Last week, the Library of Congress hosted the Preserving.exe conference to discuss the preservation of software and its history. There are quite a few organizations that have made some sort of attempt to collect and preserve old software, but this conference highlighted some of the big questions that these organizations should address, such as whether or not the original source code should be preserved, or just executable code, or additional data such as bug-tracking reports. Metadata standards seem to be a problem, too. It is beginning to look like the two organizations most likely to host successful collections of historic software might be the Internet Archive and the National Software Reference Library (NSRL), a project of the National Institute of Standards and Technology (NIST).
- The Internet Archive aggressively expands its software collection, now the largest of its kind (The Next Web/Harrison Weber) “According to the Internet Archive’s Jason Scott, the organization now hosts ‘the largest collection of historical software online in the world.’ Scott challenges you to find something bigger. This rapid expansion came in part through partnerships with many independent archives, including the Shareware CD Archive, the TOSEC archive, the FTP site boneyard, and the Disk Drives collection.”
- Change computer history forever: Well, here we are (ASCII/Jason Scott) “So what’s the problem? Well, our metadata is shit, I can tell you that. We’re not good at having all the careful twee metadata entry that most archives and libraries demand. If you look at, say, the Apple I manual we have online, it’s kind of just that – an Apple I manual. Not much detail, page listing, context. It’s just there. Preserved, easily accessed, easily read – but not described all that much.”
- Stanford, federal government partner to preserve historic software (Stanford Review/Salil Dudani) “Stanford Libraries owns the [Stephen M. Cabrinety] collection, but in its original media, the software is at risk of becoming lost as time passes. ‘(The collection) completely covers the gamut,’ Michael Olson, technical lead of the Cabrinety project, explained. ‘About 70 percent of it is games, from many different platforms. It also includes early office applications, like spreadsheet applications…We’ve got Commodores, there’s Atari cartridges in there…VIC-20s, tapes, things like that.’ With the aid of a grant from NIST to the tune of hundreds of millions, Stanford is cataloguing and shipping the Cabrinety collection to NIST, who will perform a bit-by-bit imaging of the data on the disks, as well as document all instruction manuals, covers, etc.”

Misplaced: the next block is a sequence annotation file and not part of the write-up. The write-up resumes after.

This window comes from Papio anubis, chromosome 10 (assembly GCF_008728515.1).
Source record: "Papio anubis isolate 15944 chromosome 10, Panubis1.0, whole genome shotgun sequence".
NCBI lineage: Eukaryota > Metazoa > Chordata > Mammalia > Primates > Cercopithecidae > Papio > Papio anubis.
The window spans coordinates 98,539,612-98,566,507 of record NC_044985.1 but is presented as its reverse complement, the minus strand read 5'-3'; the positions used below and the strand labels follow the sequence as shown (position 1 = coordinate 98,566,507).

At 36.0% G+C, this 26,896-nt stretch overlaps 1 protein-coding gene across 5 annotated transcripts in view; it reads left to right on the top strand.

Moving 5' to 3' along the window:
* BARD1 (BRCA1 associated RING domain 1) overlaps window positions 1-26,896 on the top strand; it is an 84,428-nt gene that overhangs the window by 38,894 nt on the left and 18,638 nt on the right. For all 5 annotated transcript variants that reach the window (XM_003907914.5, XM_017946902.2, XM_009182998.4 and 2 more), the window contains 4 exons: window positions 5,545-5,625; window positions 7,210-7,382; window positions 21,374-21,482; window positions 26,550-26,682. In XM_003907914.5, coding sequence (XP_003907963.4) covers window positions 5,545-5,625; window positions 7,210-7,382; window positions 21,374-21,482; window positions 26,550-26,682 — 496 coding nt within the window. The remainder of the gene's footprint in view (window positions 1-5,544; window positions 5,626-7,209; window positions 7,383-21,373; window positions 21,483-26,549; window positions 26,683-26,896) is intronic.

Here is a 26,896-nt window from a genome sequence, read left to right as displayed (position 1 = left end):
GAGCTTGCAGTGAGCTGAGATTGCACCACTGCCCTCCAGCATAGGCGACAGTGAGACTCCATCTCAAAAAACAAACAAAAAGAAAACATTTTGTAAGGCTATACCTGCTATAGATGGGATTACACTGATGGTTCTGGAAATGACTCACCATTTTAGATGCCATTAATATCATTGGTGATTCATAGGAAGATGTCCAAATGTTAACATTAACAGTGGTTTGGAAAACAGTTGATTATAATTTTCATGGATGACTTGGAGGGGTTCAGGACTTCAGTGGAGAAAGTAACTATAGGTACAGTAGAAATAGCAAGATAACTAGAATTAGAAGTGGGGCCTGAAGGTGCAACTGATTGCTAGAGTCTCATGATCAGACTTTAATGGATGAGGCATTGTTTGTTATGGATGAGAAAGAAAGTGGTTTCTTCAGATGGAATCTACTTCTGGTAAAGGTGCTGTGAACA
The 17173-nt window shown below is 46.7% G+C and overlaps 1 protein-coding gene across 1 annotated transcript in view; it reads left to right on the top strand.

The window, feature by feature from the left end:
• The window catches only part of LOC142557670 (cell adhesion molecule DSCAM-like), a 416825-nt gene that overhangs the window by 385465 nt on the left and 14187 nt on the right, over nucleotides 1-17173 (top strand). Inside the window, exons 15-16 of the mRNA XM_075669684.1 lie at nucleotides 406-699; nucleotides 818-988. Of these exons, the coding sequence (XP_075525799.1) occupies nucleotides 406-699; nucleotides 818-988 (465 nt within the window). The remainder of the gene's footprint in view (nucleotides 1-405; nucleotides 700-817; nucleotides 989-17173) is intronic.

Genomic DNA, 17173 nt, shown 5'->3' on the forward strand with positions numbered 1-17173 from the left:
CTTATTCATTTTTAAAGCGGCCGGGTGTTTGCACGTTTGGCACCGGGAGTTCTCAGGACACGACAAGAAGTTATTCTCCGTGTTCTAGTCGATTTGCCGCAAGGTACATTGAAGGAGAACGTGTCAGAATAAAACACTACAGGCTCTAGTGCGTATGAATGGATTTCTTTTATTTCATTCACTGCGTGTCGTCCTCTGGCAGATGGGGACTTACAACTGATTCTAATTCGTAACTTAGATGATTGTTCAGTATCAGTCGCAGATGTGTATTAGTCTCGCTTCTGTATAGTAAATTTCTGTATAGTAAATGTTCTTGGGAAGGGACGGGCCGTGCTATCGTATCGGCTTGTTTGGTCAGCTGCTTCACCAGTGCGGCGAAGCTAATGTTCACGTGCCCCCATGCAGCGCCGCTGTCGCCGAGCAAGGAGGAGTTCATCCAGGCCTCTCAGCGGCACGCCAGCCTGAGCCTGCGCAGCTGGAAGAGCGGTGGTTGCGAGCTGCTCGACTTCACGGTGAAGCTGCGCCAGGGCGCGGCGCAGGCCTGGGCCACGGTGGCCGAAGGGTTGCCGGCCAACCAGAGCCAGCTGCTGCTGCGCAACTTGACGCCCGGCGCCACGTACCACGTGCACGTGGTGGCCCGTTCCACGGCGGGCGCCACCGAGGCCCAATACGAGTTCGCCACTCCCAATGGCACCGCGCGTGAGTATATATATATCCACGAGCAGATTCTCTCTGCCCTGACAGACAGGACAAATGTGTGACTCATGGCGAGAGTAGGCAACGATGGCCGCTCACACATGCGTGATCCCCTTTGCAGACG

- Life-saving: The National Software Reference Library (The Signal/Trevor Owens) “At the inception of the project, in 2000, organizations were creating and sharing metadata describing computer files on a very ad hoc basis. If the metadata were questioned, it was highly unlikely that the original media were available to resolve the issue. The NSRL operates in the same fashion as an evidentiary locker, with the original media available in the event of a question.”
Moving old software from old media (like floppy disks) to new media for preservation is complicated by the fact that the electrical charge of a digital bit can seem to disappear over time, a problem known as bit rot.